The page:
Admitted, we blew it in the first version of the framework with System.Collections.ICollection, which is next to useless. But we fixed it up pretty well when generics came along in .NET framework 2.0: System.Collections.Generic.ICollection<T> lets you Add and Remove elements, enumerate them, Count them and check for membership.

Obviously from then on, everyone would implement ICollection<T> every time they make a collection, right? Not so. Here is how we used LINQ to learn about what collections really are, and how that made us change our language design in C# 3.0.

Collection initializers

With LINQ, the Language INtegrated Query framework that we're shipping in Orcas, we're enabling a more expression-oriented style of programming. For instance it should be possible to create and intialize an object within one expression. For collections, initialization typically amounts to adding an initial set of elements. Hence collection initializers in C# 3.0 look like this:

  new MyNames { "Luke Hoban", "Karen Liu", "Charlie Calvert" }

The meaning of this new syntax is simply to create an instance of MyNames using its no-arg constructor (constructor arguments can be supplied if necessary) and call its Add method with each of the strings.

So what types do we allow collection initializers on? Easy: collection types. What are those? Obvious: types that implement ICollection<T>. This is a nice and easy design - ICollection<T> ensures that you have an Add method so obviously that is the one that gets called for each element in the collection initializer. It is strongly typed, too - the initializer can contain only elements of the appropriate element type. In the above new expression, MyNames would be a class that implements ICollection<string> and everything works smoothly from there.

There's just one problem: Nobody implements ICollection<T>!

LINQ to LINQ

Well, nobody is a strong word. But we did an extensive study of our own framework classes, and found only a few that did. How? Using LINQ of course. The following query does the trick:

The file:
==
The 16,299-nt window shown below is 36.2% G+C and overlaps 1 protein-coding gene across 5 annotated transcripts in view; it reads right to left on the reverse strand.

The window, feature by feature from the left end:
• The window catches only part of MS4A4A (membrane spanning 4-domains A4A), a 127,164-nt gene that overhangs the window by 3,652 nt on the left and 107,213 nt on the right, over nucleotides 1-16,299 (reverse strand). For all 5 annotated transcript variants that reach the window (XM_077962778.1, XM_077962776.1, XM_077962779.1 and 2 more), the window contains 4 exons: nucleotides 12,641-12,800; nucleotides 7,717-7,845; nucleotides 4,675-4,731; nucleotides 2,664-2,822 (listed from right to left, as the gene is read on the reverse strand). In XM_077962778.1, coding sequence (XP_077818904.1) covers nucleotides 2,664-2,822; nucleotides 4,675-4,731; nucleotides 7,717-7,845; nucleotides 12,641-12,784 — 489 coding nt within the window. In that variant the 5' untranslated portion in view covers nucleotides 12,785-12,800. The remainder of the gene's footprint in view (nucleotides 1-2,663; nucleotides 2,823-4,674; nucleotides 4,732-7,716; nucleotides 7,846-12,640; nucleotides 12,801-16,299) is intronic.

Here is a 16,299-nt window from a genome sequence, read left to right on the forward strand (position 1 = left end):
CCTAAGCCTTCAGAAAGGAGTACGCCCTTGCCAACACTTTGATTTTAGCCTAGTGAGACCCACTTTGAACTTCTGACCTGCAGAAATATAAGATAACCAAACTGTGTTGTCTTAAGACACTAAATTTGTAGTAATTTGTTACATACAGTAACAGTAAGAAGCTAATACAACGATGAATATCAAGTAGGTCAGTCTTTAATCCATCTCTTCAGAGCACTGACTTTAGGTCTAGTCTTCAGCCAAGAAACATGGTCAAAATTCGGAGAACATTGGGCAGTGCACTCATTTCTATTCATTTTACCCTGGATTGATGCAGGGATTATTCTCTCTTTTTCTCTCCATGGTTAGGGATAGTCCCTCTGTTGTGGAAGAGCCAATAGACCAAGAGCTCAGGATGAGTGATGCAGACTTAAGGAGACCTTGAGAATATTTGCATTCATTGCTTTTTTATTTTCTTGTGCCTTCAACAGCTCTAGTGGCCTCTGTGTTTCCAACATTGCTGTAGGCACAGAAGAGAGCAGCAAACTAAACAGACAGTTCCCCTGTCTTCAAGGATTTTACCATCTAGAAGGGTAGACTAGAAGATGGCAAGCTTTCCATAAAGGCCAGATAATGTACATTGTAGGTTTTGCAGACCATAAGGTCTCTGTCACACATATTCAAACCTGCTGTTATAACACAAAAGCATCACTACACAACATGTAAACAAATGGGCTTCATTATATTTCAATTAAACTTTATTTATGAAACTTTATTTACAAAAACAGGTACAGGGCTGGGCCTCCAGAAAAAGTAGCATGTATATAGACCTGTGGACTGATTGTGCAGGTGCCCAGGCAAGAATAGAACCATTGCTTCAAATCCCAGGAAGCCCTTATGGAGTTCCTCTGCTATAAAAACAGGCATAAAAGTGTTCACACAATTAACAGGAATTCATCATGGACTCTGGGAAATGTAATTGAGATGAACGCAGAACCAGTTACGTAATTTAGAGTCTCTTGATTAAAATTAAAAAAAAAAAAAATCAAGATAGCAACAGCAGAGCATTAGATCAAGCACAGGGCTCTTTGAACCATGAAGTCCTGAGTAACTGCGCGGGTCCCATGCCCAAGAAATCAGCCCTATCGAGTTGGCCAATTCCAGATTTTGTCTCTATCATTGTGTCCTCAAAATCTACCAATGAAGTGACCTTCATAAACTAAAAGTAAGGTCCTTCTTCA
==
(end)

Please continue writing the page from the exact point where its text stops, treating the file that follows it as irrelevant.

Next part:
from name in assemblyNames

  select Assembly.LoadWithPartialName(name) into a

  from c in a.GetTypes()

  where c.IsPublic &&

     c.GetConstructors().Any(m => m.IsPublic) &&

     GetInterfaceTypes(c).Contains(typeof(ICollection<>))

  select c.FullName;

Let’s go through this query a little bit and see what it does. For each name in a list of assemblyNames that we pre-baked for the purpose, load up the corresponding assembly:

  from name in assemblyNames

  select Assembly.LoadWithPartialName(name)

One at a time, put the reflection objects representing these assemblies into a, and for each assembly a run through the types c defined in there:

  from c in a.GetTypes()

Filter through, keeping each type only if it

a)    IsPublic

b)     has Any constructor that IsPublic

c)     implements ICollection<T> for some T:

  where c.IsPublic &&

     c.GetConstructors().Any(m => m.IsPublic) &&

     GetInterfaceTypes(c).Contains(typeof(ICollection<>))

For those that pass this test, select out their full name:

  select c.FullName;

Nothing to it, really.

What is a collection?

What did we find then? Only 14 of our own (public) classes (with public constructors) implement ICollection<T>! Obviously there are a lot more collections in the framework, so it was clear that we needed some other way of telling whether something is a collection class. LINQ to the rescue once more: With modified versions of the query it was easy to establish that among our public classes with public constructors there are:

·       189 that have a public Add method and implement System.Collections.IEnumerable

·       42 that have a public Add method but do not implement System.Collections.IEnumerable